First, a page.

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September 29, 2008

Debatable Winner

First things first, speaking from my own personal perspective, I'd have to say that Senator Obama handily won the first round of debates Friday night. My decision, obviously slanted due to personal preferences, is not just based on his issue which I tend to agree with, rather it was because Obama continued to showcase his tendencies to be a collected and intellectual candidate, traits that have been missing from the White House for the past 8 years. But that's not really what this blog is about, nor do I have the energy to divulge my own political views at this moment. I will admit McCain held his own, and despite however many times he insisted haphazardly that "Obama doesn't understand" or how confused he was about the Kissinger remarks (although Obama wasn't dead on either), it's a bit comforting knowing that there will be some type of improvement from the current situation. I realized this when McCain tweaked the infamous Bush line, "I looked into his eyes and what I saw was a good man" about Russia's Putin, with his own "I looked into his eyes and I saw three letters. K. G. B." Now, I admit I don't really care for my presidents making judgment calls about foreign policy based on guttural reactions, at least we won't have a president who makes these decisions based on whoever is the coolest to sit near at Olympic ceremonies. On to the articles

First, I read an editorial piece by the Star Tribune's David Lightman, and he certainly had a different opinion than me. He champions McCain's performance, oddly giving him credit for performing so well despite the uncertainty of his own decision to debate that very morning, almost acting like that attention craving primadonna display wasn't the most ludicrous move so far on this long winded and arduous campaign. Everything here is McCain, McCain, McCain, and while realize that it is an editorial, it still strikes me as lazy writing. Focus is on how McCain emerged like his old 2000 primary self, full of piss and vinegar and very little nonsense. The first page mentions Obama very infrequently, regulating his performance to the line "Obama was Obama and anyone who likes him was reminded why." That's all very well and good, but it lacks meat. The rest of the article is dictating the distinction in style between the performances and highlighting a few quotes. There's very little to get excited, or even heated about for an op-ed piece. It comes somewhere between an opinion and a news story and despite a little leaning towards McCain's wise-guy personna, there isn't even a strong opinion. Maybe that explains why there are only 3 comments on the article, which seems pretty bizarre considering attacking people based on political beliefs on message boards is the new bloodsport of my generation. I usually find the "It's boring!!!" claim to be the mark of someone with no attention span, but in all honestly, this piece was inert from the opening paragraph for anyone who actually watched the debate as it happened. Here is the link...

Needing some pep, I headed over to alternative media source, Slate, for another perspective on what can only be described at the presidential version of Monday Morning Quarterbacking. We must not confuse Slate with it's similar in content rival, Slant, because the article is full of it. Regardless, it is once again an opinion piece, (Slate isn't a hard news source) so it is a non-issue. The question is, can it hold me as a reader? The focus on this piece is on the remark Barack Obama (might I add, it's kind of sad to see spell check underline both parts of his name) made about Henry Kissinger made about talking with leaders of "enemy" countries. Barack suggested he was in favor of it, while McCain, obviously flustered to have a Republican icon used against him, insisted no such remarks existed. Bad idea really, as every news machine had the quote ready by debate's end. Turns out Obama was right, just a little incorrect about the position Kissinger thinks should be talking with Iran and the good ol' axis of evil (Feat. Russia). Secretary of State, not president is the correct answer. Still, Obama comes off looking well informed, while McCain looks a little confused in a not so adorable elderly grandfather type of way. The interesting part about this article however, is not so much the truth in the quote, but the wisdom in using Kissinger in a way that almost paints him as an advisory to Obama. This is after all, the same Kissinger who's laundry list of poor judgment regarding everything from human rights to foreign policy is about ten thousand miles long. It was good to see the website, which is unabashedly pro-Obama (I had an ad for his campaign sandwiched between paragraphs) refuse to accept every part of his rhetoric. So when all is said and done here, I've learned, I've got a different perspective, I've admittedly read an article that caters to my mindset, and I've also been left with a feeling that I haven't completely been swept up in that starry-eyed man-crushing wave of Obama love that everyone keeps making fun of me for. Read here:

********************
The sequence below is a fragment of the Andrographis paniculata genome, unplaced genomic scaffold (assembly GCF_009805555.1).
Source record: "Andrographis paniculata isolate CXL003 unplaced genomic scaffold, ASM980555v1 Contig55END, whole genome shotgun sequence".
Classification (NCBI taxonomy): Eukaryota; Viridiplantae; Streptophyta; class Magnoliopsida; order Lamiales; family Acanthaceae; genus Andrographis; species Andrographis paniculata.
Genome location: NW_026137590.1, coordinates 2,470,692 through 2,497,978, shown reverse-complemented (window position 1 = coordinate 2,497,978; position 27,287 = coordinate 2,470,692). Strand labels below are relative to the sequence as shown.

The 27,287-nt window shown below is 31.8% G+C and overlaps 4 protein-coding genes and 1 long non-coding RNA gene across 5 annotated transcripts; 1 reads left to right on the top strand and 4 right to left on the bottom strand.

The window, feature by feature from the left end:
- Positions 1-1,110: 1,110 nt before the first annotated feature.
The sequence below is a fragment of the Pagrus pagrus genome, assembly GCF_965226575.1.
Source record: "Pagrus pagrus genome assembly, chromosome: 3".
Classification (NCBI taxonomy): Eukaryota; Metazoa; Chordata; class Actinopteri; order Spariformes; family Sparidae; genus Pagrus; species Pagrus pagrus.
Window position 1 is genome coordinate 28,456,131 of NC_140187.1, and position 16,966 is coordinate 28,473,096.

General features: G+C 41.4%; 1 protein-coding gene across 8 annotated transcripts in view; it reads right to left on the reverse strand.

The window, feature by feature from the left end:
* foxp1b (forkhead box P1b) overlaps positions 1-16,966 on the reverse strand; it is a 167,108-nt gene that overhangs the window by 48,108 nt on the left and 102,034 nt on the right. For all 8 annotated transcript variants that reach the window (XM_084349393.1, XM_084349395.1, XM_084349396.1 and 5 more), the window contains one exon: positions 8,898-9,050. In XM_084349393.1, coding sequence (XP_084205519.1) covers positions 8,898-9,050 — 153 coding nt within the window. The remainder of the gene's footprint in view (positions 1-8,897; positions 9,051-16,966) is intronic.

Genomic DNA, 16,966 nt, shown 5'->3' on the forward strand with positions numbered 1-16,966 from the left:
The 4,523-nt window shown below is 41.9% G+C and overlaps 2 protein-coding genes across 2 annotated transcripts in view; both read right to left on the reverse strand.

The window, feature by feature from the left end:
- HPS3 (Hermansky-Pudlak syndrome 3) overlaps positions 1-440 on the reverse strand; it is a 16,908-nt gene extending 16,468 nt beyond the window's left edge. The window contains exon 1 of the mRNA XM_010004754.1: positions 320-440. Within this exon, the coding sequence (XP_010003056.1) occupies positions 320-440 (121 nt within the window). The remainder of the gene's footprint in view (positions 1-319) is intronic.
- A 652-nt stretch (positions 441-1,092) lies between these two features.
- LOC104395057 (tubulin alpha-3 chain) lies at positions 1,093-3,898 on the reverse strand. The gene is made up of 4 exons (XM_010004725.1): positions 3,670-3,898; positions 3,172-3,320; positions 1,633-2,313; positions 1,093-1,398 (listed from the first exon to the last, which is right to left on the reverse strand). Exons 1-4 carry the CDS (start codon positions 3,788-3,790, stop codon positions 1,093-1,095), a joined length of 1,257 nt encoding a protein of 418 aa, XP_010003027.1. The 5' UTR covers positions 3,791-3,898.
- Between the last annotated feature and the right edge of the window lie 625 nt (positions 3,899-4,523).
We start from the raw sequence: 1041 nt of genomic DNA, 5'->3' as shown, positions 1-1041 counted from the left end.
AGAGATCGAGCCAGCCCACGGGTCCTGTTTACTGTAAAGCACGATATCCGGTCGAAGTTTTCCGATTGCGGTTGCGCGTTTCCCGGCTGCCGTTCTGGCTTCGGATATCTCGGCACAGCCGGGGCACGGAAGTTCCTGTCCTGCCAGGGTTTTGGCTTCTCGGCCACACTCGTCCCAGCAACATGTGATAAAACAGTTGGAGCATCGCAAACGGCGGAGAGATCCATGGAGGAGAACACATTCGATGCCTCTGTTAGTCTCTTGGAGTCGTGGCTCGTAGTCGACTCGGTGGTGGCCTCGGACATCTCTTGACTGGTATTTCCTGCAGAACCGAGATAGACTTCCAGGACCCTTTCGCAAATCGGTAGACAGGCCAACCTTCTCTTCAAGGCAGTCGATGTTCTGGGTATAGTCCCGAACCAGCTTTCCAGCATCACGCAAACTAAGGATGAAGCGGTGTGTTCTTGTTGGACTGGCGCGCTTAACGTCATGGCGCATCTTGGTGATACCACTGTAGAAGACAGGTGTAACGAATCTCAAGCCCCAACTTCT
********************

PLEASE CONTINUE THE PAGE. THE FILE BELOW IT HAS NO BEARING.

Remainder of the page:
Finally, I went on back to the Washington Post for my final perspective. I have to admit I was put off by their new found love of posting headlines that end up being slow loading videos that I can't very well watch when I'm sitting in a library or any other public place. Nor do I want to wait through flashy graphics when I'm just trying to inform myself. I swear, this is the worst trend in the media now. I know it isn't cool anymore, but man, I wish they'd keep the TV and internet separate for the most part. Anyways, when I actually found an article that used written words, I found a short little interesting one. The article called "The Art of Meaningless Spin" opens with quotes from both candidates about words that the other didn't use during the debate. Obama's mad McCain didn't ever say "working people" or "middle-class" and McCain raised his blood pressure over how Obama didn't refer to Iraq as a "victory." The author's point is made clear instantly: who the hell cares? Does the use of a few buzzwords undercut everything else the candidate's said elsewhere? It's obvious both men are well-read (a word I won't attribute to Sarah Palin, as much as it breaks me heart to say that about the first serious woman possibly headed to the White House since Geraldine Ferraro) and they both made their positions clear with or without using these select word. The point, one could argue, is that it shows it is supposed to illuminate the supposed disconnect between McCain and the average American and Obama's supposedly bad refusal to view war like a football game. Blah blah blah. More attacks. I'm sure you, like me, are sick of them (even though I swear I've still never seen an Obama ad on television. I know they're out there, as people are apparently mad about mudslinging, but the REALLY uninformed Minnesota voter/TV watcher might be thinking McCain is the only one actually running). The point the article tries to prove is that no one really cares, or at least they shouldn't. The messages behind the words in the debates should be our focus, not the actual word choices themselves. It's an interesting, relatively minor thought that reminds us what to focus on as voters and what not to. It's earnest and there is a little Pinocchio graphic that makes me smile, therefore, I am satisfied. I appreciate any coverage of politics that takes a different approach to presenting fact and opinion. For so much coverage, so much is the same most of the time. Read it here: